Nopalitos & Homemade Refried Bean Tacos
This is a truly satisfying meal. You can prepare this as a lunch, too.
We love to use the Rancho Gordo Ojo de Cabra (“Eye of the Goat”) bean. This is a bean that has a phenomenal pot broth.
Since we use the bean liquid for our refried beans, the Ojo de Cabra bean is a stellar bean.
It’s also a beautiful bean.
These tacos are stunning with local goat cheese and tomatillo salsa, and even some guac, if you so desire. Use local Rancho Gordo or the thicker, stoneground Primavera tortillas.
Nopales, as many as you’d like
1 1/2 tbsp Olive Oil
1 bag (1 lb) Rancho Gordo Ojo de Cabra (“Eye of the Goat”) dried beans
2 large onions (1 onion peeled and chopped in half & the other onion minced)
5 peeled cloves garlic (or more, 6-8)
few sprigs cilantro
1 1/2 tbsp olive oil
1 1/2 tsp salt
dash of baking soda
Equipment you will need: Cast iron skillet, large non-stick saute pan, soup pot, potato masher, cutting knives
*Note: If you don’t have nopalitos, or cannot find any (because it’s not springtime), then just use poblano peppers. Or canned Hatch chiles! Those work very well, too.
Pour the bag or 1 lb. of the dried beans into a soup pot. Cover the beans with water by 2 inches. Throw in a dash of baking soda. Heat on high to a boil; boil for five minutes. Turn off the heat & remove from heat. Let the beans rest in the water for at least one hour.
One hour is sufficient. However, if you find that it’s easier for you to boil the beans for five minutes & let them sit for longer – even 6 hours – that’s fine, too. You will need to cover the beans with a little more water (one inch) when you follow the next series of steps.
If you want to soak the beans in a more traditional way – overnight – that is totally fine, too. Just still throw in a dash of baking soda.
Add the peeled, chopped onion (onion should only be chopped in half), peeled garlic cloves and cilantro to the pot.
Bring the beans to a boil again. Simmer on a medium rigorous boil for an hour or more, until the beans are very tender. Just before the beans are tender, add the salt.
If the water is evaporating too quickly, add water – keep those beans covered as they simmer!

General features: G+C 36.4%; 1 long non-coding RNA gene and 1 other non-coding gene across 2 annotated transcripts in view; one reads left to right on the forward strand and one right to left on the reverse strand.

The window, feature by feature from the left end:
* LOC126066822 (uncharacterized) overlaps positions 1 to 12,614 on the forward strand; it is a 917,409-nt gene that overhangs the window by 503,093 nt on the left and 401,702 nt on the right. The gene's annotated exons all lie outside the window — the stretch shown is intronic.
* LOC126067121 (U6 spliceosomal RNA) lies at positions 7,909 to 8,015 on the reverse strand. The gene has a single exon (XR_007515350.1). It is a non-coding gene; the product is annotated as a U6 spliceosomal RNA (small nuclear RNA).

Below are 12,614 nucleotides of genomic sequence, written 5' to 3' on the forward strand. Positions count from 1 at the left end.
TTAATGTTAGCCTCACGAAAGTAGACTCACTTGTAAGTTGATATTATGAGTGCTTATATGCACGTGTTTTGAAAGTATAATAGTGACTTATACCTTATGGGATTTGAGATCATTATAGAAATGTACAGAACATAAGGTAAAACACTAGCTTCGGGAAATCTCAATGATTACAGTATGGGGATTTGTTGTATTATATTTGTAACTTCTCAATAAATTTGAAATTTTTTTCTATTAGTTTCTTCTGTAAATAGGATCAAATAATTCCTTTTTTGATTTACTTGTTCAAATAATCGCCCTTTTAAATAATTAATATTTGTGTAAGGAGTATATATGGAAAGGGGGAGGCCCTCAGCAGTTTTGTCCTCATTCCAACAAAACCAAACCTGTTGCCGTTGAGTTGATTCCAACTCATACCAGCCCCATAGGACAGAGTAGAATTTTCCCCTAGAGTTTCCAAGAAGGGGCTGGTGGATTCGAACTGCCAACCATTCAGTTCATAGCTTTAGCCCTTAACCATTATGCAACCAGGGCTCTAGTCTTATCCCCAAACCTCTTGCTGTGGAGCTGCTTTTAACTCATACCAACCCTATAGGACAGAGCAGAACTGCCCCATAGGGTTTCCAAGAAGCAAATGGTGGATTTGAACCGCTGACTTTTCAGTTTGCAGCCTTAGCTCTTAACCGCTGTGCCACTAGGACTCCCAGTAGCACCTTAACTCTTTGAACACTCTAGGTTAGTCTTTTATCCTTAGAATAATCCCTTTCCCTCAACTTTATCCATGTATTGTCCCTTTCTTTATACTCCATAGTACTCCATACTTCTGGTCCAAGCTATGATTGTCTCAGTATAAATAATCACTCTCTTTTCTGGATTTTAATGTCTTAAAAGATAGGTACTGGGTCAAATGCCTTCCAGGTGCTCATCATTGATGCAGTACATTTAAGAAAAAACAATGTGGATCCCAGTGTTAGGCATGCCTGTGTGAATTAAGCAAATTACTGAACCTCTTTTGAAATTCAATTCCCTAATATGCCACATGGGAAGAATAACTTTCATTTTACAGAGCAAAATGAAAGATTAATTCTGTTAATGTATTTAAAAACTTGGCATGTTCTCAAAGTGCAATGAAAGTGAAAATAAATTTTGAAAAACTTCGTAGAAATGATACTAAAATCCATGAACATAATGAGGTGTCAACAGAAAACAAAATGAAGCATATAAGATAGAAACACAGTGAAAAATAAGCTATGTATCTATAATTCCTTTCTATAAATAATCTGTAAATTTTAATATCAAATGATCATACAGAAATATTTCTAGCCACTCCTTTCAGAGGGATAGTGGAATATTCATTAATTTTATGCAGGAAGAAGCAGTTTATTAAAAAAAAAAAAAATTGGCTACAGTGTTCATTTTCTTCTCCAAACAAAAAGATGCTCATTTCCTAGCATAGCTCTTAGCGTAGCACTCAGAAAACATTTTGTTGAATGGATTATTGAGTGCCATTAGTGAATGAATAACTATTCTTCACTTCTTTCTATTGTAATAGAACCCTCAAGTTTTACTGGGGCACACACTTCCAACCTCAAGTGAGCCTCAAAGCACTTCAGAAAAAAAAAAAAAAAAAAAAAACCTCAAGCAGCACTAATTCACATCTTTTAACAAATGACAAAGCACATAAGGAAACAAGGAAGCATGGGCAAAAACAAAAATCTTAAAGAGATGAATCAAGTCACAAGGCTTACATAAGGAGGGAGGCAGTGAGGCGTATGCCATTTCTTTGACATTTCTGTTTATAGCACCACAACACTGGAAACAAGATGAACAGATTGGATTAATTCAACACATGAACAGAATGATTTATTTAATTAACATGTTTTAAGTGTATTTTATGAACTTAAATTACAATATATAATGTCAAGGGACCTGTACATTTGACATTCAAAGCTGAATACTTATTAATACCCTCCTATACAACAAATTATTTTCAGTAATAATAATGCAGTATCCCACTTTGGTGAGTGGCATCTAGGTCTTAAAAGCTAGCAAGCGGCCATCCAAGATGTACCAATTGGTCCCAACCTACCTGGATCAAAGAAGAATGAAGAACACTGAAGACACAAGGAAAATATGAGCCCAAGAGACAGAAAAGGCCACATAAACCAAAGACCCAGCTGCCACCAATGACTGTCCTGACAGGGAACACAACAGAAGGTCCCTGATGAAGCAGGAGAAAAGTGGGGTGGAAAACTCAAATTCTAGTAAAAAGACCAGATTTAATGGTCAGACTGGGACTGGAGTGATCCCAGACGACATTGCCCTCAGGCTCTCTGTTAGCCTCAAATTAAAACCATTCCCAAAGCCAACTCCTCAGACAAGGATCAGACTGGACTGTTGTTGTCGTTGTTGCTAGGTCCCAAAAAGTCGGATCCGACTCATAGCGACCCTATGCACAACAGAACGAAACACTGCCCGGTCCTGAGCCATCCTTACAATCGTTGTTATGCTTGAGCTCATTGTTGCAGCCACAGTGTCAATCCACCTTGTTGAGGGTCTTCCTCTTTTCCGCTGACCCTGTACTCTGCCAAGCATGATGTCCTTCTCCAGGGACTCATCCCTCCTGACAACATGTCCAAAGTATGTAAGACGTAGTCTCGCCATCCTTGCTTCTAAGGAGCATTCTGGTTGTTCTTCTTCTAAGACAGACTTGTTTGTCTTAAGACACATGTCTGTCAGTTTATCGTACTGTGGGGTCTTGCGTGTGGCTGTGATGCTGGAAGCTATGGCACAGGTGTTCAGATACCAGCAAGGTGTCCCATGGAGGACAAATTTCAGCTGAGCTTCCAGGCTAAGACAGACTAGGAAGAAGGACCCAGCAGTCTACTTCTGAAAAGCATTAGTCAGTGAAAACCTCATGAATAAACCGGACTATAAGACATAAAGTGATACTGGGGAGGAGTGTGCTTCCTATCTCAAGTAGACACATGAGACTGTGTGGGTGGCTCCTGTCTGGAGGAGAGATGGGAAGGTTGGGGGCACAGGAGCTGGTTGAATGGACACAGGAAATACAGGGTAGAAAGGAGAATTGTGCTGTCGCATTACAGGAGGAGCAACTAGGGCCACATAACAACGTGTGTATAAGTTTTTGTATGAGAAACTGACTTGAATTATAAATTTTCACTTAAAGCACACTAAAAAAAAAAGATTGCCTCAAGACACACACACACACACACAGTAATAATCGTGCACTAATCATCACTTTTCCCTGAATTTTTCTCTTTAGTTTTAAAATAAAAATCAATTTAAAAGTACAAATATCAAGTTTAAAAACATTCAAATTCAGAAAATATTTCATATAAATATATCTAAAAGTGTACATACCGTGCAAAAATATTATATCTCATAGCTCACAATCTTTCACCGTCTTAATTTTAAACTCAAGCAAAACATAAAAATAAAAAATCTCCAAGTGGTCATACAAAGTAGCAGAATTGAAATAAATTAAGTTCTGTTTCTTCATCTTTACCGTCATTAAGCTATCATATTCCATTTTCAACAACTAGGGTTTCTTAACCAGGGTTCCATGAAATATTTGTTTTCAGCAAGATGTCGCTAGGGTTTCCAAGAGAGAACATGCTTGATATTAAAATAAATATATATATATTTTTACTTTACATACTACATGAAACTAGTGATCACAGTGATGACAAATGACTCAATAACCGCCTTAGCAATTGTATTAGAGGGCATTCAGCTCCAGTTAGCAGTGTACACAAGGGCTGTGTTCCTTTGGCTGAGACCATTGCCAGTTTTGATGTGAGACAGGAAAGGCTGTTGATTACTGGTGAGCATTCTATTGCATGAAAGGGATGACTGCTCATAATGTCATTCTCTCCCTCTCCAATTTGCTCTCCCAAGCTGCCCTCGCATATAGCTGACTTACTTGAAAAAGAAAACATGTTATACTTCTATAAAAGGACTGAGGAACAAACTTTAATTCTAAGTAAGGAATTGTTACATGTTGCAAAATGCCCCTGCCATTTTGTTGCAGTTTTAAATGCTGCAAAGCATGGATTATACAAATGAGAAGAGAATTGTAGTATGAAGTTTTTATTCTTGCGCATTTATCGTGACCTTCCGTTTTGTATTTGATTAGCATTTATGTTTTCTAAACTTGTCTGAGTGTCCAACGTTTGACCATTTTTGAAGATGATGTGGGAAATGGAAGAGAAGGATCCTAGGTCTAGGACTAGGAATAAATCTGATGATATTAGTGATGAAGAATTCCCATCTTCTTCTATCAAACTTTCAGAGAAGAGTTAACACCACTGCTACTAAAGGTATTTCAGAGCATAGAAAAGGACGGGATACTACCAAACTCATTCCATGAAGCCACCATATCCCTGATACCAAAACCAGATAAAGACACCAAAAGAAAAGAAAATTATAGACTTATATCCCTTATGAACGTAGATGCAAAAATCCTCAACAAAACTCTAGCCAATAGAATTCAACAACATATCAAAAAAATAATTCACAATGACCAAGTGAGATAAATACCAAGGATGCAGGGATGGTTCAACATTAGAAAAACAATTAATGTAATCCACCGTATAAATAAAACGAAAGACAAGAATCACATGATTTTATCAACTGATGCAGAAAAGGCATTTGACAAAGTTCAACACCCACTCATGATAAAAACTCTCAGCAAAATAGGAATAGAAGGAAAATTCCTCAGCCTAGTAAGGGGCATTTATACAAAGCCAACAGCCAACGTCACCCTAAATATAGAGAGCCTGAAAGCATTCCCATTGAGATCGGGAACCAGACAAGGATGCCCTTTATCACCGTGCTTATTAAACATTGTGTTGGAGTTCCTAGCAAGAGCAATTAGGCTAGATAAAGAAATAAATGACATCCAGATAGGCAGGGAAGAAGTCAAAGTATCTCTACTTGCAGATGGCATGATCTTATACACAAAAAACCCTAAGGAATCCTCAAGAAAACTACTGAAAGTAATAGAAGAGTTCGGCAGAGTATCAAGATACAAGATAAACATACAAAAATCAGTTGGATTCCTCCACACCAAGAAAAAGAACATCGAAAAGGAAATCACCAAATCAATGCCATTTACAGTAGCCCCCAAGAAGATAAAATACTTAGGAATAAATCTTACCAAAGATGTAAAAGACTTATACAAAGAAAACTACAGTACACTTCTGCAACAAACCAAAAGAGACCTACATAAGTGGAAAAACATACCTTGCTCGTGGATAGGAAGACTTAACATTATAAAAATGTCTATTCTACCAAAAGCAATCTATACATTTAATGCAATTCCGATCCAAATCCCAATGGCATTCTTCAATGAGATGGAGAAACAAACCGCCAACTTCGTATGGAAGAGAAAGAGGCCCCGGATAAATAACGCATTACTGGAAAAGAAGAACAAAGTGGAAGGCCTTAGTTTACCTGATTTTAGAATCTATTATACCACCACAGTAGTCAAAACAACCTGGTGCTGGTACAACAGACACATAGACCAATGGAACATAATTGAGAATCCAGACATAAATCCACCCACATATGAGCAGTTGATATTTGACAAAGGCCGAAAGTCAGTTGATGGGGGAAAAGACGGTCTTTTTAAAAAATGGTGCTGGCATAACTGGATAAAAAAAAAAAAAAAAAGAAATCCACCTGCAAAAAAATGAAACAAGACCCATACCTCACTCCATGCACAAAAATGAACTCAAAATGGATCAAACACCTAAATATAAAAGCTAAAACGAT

Take out the onion and cilantro, leave the garlic. (Admittedly, I can’t even find the onion or cilantro half the time – and the beans turn out flavorful, no matter!)
Reserve 1 1/2 – 2 cups bean liquid and 5 cups beans.
Heat the large non-stick saute pan to medium high. Add the olive oil, heat for a minute in the pan. Add the minced onion, and cook until the onion color changes to nearly translucent.
Add the beans and their liquid to the onions. Simmer the broth until it has reduced to 3/4 cup.
Mash the beans with the potato masher. If you find you don’t have much liquid left, add a little water to keep the beans moist.
Optional: Add chopped cilantro, chopped jalapeno or serrano chiles.
You’ll want enough room in the cast-iron skillet, so that you’re not steaming nopales, but sauteing them.
Trim the nopales so any sharp parts are removed (even the duller “knobby” parts).
Thinly slice the nopales so the pieces are the thickness of regular green beans.
Heat a cast-iron skillet on high. Add the oil. Add the sliced nopales with a good amount of kosher salt.
Saute on high for 6-10 minutes, until the juice from the nopales runs dry.
Serve immediately, on top of fresh, warm tortillas and fresh refried beans. Top with goat cheese for a perfect match!
Early Autumn in San Francisco: Fresh Heirloom Tomato Sauce with Pasta
This only comes once a year, and is so easy and satisfying. Wait until late September or early October, when the price/lb of the Heirlooms drops to a more affordable level.
For a taste of late summer/early autumn during the darker days, freeze this sauce in glass mason jars. It freezes well, up to 3 months.
3 tablespoons olive oil
2 medium cloves garlic, minced or crushed
2 pounds* heirloom tomatoes, chopped to 1/2-inch pieces
3-4 tablespoons fresh basil, minced
Salt and pepper
1 pound penne pasta (for a gluten-free dinner, use gluten-free penne, like Tinkyada)